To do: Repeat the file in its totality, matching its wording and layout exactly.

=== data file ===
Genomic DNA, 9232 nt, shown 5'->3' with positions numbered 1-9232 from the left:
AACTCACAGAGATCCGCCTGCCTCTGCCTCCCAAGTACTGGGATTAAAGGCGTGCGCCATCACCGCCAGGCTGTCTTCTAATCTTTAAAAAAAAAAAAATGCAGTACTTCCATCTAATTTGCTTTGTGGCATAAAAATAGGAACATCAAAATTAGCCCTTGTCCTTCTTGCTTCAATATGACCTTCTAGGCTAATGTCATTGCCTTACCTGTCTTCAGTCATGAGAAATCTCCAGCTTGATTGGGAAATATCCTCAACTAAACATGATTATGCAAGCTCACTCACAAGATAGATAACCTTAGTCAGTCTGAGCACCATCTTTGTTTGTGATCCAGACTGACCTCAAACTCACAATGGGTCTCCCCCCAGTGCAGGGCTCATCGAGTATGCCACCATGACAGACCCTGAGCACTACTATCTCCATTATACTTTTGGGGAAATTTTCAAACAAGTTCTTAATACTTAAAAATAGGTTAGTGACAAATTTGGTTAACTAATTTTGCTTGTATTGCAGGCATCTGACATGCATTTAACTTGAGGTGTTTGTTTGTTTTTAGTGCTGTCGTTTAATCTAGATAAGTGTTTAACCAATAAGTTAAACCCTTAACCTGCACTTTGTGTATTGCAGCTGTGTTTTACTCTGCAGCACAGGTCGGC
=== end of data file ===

Genomic DNA, 9232 nt, shown 5'->3' with positions numbered 1-9232 from the left:
AACTCACAGAGATCCGCCTGCCTCTGCCTCCCAAGTACTGGGATTAAAGGCGTGCGCCATCACCGCCAGGCTGTCTTCTAATCTTTAAAAAAAAAAAAATGCAGTACTTCCATCTAATTTGCTTTGTGGCATAAAAATAGGAACATCAAAATTAGCCCTTGTCCTTCTTGCTTCAATATGACCTTCTAGGCTAATGTCATTGCCTTACCTGTCTTCAGTCATGAGAAATCTCCAGCTTGATTGGGAAATATCCTCAACTAAACATGATTATGCAAGCTCACTCACAAGATAGATAACCTTAGTCAGTCTGAGCACCATCTTTGTTTGTGATCCAGACTGACCTCAAACTCACAATGGGTCTCCCCCCAGTGCAGGGCTCATCGAGTATGCCACCATGACAGACCCTGAGCACTACTATCTCCATTATACTTTTGGGGAAATTTTCAAACAAGTTCTTAATACTTAAAAATAGGTTAGTGACAAATTTGGTTAACTAATTTTGCTTGTATTGCAGGCATCTGACATGCATTTAACTTGAGGTGTTTGTTTGTTTTTAGTGCTGTCGTTTAATCTAGATAAGTGTTTAACCAATAAGTTAAACCCTTAACCTGCACTTTGTGTATTGCAGCTGTGTTTTACTCTGCAGCACAGGTCGGC